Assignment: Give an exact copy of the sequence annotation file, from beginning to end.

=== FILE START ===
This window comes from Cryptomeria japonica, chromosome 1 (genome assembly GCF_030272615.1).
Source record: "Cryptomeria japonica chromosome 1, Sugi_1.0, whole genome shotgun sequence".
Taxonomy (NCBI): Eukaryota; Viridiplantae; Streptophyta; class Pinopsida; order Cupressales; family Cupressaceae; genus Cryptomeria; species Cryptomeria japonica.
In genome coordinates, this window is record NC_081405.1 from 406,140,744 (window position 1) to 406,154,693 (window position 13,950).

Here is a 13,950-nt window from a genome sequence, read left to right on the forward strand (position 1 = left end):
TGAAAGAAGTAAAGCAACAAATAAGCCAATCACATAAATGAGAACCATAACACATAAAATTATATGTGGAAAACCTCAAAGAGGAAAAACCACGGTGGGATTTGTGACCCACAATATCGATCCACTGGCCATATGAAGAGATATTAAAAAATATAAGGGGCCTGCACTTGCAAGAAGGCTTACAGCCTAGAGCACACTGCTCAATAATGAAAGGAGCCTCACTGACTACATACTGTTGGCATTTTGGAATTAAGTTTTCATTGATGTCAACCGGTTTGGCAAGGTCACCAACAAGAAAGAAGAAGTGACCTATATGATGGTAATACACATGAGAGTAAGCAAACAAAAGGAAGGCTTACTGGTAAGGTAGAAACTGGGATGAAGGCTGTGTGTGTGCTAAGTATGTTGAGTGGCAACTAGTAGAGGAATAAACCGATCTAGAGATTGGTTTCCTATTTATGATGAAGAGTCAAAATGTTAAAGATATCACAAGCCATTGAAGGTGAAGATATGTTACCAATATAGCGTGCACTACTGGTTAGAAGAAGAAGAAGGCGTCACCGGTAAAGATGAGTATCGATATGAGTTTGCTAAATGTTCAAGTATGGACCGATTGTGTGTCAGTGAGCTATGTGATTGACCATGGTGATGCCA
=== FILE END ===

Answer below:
This window comes from Cryptomeria japonica, chromosome 1 (genome assembly GCF_030272615.1).
Source record: "Cryptomeria japonica chromosome 1, Sugi_1.0, whole genome shotgun sequence".
Taxonomy (NCBI): Eukaryota; Viridiplantae; Streptophyta; class Pinopsida; order Cupressales; family Cupressaceae; genus Cryptomeria; species Cryptomeria japonica.
In genome coordinates, this window is record NC_081405.1 from 406,140,744 (window position 1) to 406,154,693 (window position 13,950).

Here is a 13,950-nt window from a genome sequence, read left to right on the forward strand (position 1 = left end):
TGAAAGAAGTAAAGCAACAAATAAGCCAATCACATAAATGAGAACCATAACACATAAAATTATATGTGGAAAACCTCAAAGAGGAAAAACCACGGTGGGATTTGTGACCCACAATATCGATCCACTGGCCATATGAAGAGATATTAAAAAATATAAGGGGCCTGCACTTGCAAGAAGGCTTACAGCCTAGAGCACACTGCTCAATAATGAAAGGAGCCTCACTGACTACATACTGTTGGCATTTTGGAATTAAGTTTTCATTGATGTCAACCGGTTTGGCAAGGTCACCAACAAGAAAGAAGAAGTGACCTATATGATGGTAATACACATGAGAGTAAGCAAACAAAAGGAAGGCTTACTGGTAAGGTAGAAACTGGGATGAAGGCTGTGTGTGTGCTAAGTATGTTGAGTGGCAACTAGTAGAGGAATAAACCGATCTAGAGATTGGTTTCCTATTTATGATGAAGAGTCAAAATGTTAAAGATATCACAAGCCATTGAAGGTGAAGATATGTTACCAATATAGCGTGCACTACTGGTTAGAAGAAGAAGAAGGCGTCACCGGTAAAGATGAGTATCGATATGAGTTTGCTAAATGTTCAAGTATGGACCGATTGTGTGTCAGTGAGCTATGTGATTGACCATGGTGATGCCA